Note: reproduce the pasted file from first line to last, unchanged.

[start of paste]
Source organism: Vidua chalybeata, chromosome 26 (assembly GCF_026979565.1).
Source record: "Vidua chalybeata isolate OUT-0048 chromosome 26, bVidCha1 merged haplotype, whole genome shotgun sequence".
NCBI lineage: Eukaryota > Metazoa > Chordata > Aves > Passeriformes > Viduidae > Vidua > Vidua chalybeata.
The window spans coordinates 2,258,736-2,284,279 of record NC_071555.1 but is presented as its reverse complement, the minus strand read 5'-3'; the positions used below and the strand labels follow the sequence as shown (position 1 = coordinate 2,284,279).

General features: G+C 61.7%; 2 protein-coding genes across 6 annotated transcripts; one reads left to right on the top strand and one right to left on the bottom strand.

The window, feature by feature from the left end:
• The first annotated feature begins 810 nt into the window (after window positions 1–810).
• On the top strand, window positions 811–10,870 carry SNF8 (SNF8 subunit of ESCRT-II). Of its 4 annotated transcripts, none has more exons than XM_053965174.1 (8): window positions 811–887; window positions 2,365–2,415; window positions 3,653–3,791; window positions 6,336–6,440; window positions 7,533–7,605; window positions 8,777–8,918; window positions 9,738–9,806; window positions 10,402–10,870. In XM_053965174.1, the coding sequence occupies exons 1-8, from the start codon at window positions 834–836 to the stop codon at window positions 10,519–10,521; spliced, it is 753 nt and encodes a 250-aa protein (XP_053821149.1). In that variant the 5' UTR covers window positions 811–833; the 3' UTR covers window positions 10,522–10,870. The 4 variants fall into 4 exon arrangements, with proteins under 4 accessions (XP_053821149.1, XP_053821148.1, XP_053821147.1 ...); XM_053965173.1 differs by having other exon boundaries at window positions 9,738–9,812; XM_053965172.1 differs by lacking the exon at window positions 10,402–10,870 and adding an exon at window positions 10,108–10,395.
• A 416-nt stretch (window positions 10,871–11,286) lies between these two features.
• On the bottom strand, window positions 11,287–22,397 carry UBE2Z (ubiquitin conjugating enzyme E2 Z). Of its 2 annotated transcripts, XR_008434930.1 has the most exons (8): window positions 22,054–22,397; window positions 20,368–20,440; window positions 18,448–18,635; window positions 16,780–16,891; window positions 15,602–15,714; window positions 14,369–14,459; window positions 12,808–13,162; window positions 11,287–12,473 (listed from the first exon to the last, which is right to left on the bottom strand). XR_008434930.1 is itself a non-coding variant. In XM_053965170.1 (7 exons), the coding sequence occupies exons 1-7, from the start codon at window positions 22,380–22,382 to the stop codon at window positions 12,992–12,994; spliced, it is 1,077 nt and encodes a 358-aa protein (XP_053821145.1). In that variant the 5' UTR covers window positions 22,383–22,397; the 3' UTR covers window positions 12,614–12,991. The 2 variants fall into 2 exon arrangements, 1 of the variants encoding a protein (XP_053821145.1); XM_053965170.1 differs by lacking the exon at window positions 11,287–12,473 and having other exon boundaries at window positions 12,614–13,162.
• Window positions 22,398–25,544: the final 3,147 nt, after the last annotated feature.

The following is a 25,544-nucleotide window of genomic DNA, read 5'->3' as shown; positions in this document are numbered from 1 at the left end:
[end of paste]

Source organism: Vidua chalybeata, chromosome 26 (assembly GCF_026979565.1).
Source record: "Vidua chalybeata isolate OUT-0048 chromosome 26, bVidCha1 merged haplotype, whole genome shotgun sequence".
NCBI lineage: Eukaryota > Metazoa > Chordata > Aves > Passeriformes > Viduidae > Vidua > Vidua chalybeata.
The window spans coordinates 2,258,736-2,284,279 of record NC_071555.1 but is presented as its reverse complement, the minus strand read 5'-3'; the positions used below and the strand labels follow the sequence as shown (position 1 = coordinate 2,284,279).

General features: G+C 61.7%; 2 protein-coding genes across 6 annotated transcripts; one reads left to right on the top strand and one right to left on the bottom strand.

The window, feature by feature from the left end:
• The first annotated feature begins 810 nt into the window (after window positions 1–810).
• On the top strand, window positions 811–10,870 carry SNF8 (SNF8 subunit of ESCRT-II). Of its 4 annotated transcripts, none has more exons than XM_053965174.1 (8): window positions 811–887; window positions 2,365–2,415; window positions 3,653–3,791; window positions 6,336–6,440; window positions 7,533–7,605; window positions 8,777–8,918; window positions 9,738–9,806; window positions 10,402–10,870. In XM_053965174.1, the coding sequence occupies exons 1-8, from the start codon at window positions 834–836 to the stop codon at window positions 10,519–10,521; spliced, it is 753 nt and encodes a 250-aa protein (XP_053821149.1). In that variant the 5' UTR covers window positions 811–833; the 3' UTR covers window positions 10,522–10,870. The 4 variants fall into 4 exon arrangements, with proteins under 4 accessions (XP_053821149.1, XP_053821148.1, XP_053821147.1 ...); XM_053965173.1 differs by having other exon boundaries at window positions 9,738–9,812; XM_053965172.1 differs by lacking the exon at window positions 10,402–10,870 and adding an exon at window positions 10,108–10,395.
• A 416-nt stretch (window positions 10,871–11,286) lies between these two features.
• On the bottom strand, window positions 11,287–22,397 carry UBE2Z (ubiquitin conjugating enzyme E2 Z). Of its 2 annotated transcripts, XR_008434930.1 has the most exons (8): window positions 22,054–22,397; window positions 20,368–20,440; window positions 18,448–18,635; window positions 16,780–16,891; window positions 15,602–15,714; window positions 14,369–14,459; window positions 12,808–13,162; window positions 11,287–12,473 (listed from the first exon to the last, which is right to left on the bottom strand). XR_008434930.1 is itself a non-coding variant. In XM_053965170.1 (7 exons), the coding sequence occupies exons 1-7, from the start codon at window positions 22,380–22,382 to the stop codon at window positions 12,992–12,994; spliced, it is 1,077 nt and encodes a 358-aa protein (XP_053821145.1). In that variant the 5' UTR covers window positions 22,383–22,397; the 3' UTR covers window positions 12,614–12,991. The 2 variants fall into 2 exon arrangements, 1 of the variants encoding a protein (XP_053821145.1); XM_053965170.1 differs by lacking the exon at window positions 11,287–12,473 and having other exon boundaries at window positions 12,614–13,162.
• Window positions 22,398–25,544: the final 3,147 nt, after the last annotated feature.

The following is a 25,544-nucleotide window of genomic DNA, read 5'->3' as shown; positions in this document are numbered from 1 at the left end: